Welcome back! Today we’ll continue with our Data Protection Security series by talking more in-depth about the different ways to protect data. If you haven’t had the opportunity to read the first part of the series, Data Protection Security, take a few minutes to check it out when you can.
There are a lot of different methods to protect your data, others’ data, or a whole organization’s data. The biggest thing to keep in mind is that you’re not only protecting data from threats outside of your organization or your home, but you should also think about people you work with or workaround. There are a few different methods that you will see at your job or can implement at home or for your own business. Those methods are encryption, data erasure, data masking, data resiliency, access control, authentication, and backup & recovery. Each one can be used individually, or multiples can be used. Each method serves a specific purpose to data security, we will discuss each method individually so you can better understand each method.
Encryption is a way to scramble data so only an authorized person(s) can understand the information. When a word(s) or phrase is encrypted, it is turned into unreadable data or ciphertext.
Encryption requires the use of a cryptographic key or a set of mathematical values that both the sender and the recipient of an encrypted message agree on. The decryption key and encryption key must match, or the encrypted information will not be decrypted back to its readable form. A truly secure encryption process will use keys that are complex enough, so a third party is highly unlikely to decrypt or break the ciphertext with brute force. In case you don’t know what brute force is in cybersecurity, it is the continuous attempt to guess the correct answer to gain access or crack the code of something. One of the best benefits of encryption is that data can be encrypted "at rest," when it is stored, or "in transit," while it is being transmitted somewhere else. There are two main types of encryption, symmetric encryption, and asymmetric encryption. Symmetric encryption has only one key, and all communicating parties will use the same key for both encryption and decryption. Asymmetric, or public key, encryption, will have two keys, a public key, and a private key. The public key is used for encryption, and the private key is used for decryption.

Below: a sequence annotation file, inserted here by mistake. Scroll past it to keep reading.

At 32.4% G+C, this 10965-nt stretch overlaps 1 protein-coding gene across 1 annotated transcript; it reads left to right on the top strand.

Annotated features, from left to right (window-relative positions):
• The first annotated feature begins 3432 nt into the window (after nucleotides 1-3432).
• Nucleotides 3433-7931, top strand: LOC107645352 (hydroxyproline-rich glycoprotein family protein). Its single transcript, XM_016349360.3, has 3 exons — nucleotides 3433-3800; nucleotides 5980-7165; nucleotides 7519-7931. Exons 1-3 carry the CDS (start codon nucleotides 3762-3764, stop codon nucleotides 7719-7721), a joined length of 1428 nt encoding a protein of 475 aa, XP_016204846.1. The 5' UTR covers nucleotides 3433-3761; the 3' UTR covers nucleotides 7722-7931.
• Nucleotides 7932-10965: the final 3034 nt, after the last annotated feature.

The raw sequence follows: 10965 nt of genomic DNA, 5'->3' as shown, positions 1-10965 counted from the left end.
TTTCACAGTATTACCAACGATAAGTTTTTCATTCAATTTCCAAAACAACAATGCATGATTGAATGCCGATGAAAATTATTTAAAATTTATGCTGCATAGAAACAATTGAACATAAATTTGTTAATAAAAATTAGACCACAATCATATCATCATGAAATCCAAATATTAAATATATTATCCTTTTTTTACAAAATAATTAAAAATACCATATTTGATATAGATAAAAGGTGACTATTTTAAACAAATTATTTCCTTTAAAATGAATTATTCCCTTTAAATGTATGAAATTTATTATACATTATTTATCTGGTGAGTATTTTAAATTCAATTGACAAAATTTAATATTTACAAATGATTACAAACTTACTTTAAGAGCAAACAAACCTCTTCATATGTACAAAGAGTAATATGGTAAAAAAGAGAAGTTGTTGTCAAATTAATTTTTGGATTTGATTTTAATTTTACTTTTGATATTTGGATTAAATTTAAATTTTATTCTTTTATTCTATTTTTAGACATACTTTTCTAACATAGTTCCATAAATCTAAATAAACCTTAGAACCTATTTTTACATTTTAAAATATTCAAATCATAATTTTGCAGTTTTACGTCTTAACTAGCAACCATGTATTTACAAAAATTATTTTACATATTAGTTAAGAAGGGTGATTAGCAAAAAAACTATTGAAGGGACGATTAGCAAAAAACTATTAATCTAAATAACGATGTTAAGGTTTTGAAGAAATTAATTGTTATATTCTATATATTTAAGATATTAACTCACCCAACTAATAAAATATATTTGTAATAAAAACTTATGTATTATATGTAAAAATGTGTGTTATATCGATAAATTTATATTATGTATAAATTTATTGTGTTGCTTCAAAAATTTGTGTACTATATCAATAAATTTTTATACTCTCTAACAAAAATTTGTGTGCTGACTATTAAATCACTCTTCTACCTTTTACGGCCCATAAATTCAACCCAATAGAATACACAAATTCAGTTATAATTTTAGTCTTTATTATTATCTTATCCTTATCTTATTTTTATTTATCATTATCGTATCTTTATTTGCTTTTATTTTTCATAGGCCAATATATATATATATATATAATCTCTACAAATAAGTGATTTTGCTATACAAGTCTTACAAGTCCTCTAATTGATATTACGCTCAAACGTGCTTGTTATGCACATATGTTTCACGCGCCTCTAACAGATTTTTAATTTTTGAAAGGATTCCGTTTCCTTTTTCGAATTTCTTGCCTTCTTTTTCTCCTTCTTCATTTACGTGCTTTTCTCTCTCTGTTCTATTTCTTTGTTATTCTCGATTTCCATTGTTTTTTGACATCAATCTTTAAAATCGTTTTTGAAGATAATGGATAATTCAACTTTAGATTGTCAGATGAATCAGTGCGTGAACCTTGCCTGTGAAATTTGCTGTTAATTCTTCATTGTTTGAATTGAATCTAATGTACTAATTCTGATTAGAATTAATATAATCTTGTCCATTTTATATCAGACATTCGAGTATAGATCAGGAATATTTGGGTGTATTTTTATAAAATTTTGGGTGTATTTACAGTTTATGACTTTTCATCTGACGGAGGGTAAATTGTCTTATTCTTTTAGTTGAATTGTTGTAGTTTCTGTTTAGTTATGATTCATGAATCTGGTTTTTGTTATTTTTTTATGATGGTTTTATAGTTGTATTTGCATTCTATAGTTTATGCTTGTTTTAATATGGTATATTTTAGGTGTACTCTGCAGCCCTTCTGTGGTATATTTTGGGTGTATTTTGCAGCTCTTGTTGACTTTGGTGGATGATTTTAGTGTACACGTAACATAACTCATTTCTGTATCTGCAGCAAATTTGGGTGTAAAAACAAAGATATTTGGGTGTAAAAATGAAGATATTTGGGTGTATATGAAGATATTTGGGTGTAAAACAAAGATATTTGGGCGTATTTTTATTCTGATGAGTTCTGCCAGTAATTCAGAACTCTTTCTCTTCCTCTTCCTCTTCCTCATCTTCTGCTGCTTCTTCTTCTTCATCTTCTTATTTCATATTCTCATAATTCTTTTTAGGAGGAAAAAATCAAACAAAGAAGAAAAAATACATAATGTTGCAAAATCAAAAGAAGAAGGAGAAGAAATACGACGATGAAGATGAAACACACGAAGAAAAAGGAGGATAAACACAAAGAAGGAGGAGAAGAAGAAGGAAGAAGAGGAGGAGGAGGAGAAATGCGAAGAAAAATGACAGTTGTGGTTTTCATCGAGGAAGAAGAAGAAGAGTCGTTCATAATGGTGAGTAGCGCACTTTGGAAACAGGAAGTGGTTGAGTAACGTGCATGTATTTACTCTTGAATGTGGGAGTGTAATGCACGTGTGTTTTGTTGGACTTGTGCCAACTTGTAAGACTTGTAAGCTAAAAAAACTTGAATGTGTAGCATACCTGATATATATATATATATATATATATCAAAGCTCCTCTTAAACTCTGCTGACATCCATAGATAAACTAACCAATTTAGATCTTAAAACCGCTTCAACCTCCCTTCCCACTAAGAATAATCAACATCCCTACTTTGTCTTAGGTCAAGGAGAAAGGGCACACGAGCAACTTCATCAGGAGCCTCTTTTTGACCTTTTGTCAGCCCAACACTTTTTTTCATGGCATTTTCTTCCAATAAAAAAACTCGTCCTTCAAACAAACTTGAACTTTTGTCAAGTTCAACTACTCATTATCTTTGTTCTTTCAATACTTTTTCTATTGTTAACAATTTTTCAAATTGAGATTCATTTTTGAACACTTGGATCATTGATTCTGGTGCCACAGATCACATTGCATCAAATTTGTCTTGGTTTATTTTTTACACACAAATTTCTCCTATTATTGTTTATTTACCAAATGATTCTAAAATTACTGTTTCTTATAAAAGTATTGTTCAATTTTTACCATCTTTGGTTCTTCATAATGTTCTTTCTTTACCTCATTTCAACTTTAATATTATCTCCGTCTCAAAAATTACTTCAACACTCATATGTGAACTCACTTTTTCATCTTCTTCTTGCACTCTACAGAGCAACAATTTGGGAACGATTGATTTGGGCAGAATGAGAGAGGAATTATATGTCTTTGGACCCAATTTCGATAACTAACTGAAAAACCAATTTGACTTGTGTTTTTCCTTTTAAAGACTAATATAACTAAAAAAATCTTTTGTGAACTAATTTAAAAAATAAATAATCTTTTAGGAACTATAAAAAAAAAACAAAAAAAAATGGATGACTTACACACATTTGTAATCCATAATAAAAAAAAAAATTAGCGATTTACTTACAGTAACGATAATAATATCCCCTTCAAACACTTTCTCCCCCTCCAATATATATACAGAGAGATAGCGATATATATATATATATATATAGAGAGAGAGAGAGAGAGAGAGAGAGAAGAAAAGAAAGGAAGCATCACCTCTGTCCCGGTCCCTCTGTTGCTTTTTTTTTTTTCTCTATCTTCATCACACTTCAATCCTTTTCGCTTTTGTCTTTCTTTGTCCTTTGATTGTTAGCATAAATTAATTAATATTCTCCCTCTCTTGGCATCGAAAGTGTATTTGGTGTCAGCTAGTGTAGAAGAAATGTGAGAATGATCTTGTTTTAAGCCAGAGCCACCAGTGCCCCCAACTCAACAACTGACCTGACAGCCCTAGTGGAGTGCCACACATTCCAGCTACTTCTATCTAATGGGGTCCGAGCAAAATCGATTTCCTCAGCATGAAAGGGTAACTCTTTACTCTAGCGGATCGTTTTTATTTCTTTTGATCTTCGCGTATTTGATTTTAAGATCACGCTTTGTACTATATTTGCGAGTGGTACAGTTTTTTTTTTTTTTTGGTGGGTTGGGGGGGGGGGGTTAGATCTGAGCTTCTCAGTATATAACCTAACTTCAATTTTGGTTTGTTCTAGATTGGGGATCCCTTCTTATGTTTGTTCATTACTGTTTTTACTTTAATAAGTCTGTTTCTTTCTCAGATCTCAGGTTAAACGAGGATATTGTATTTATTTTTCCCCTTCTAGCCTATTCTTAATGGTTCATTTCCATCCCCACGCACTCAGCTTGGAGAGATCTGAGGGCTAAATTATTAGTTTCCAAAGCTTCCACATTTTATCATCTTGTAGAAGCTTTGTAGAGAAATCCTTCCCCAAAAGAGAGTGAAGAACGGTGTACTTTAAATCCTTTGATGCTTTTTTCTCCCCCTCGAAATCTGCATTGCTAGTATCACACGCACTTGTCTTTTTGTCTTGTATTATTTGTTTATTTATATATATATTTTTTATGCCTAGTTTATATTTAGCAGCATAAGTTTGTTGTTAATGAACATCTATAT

Commonly used symmetric encryption algorithms include:
Commonly used asymmetric encryption algorithms include:
Elliptic curve cryptography
Data erasures are done using software such as Active KillDisk, WipeDrive, and BitRaser to name a few. Data erasure involves overwriting existing data on a storage sector with a binary pattern like ‘1s’ and ‘0s’ or a meaningless pseudo-random pattern with the purpose to make it unrecoverable. The overwriting methods used to perform a data erasure on a storage media will differ in terms of the pattern(s) used and the number of passes used. Once a data erasure method has completed its task on the storage media, the storage media can be reused or repurposed for something else. Once the data has been erased, it is no longer present on the storage media and cannot be retrieved or recovered.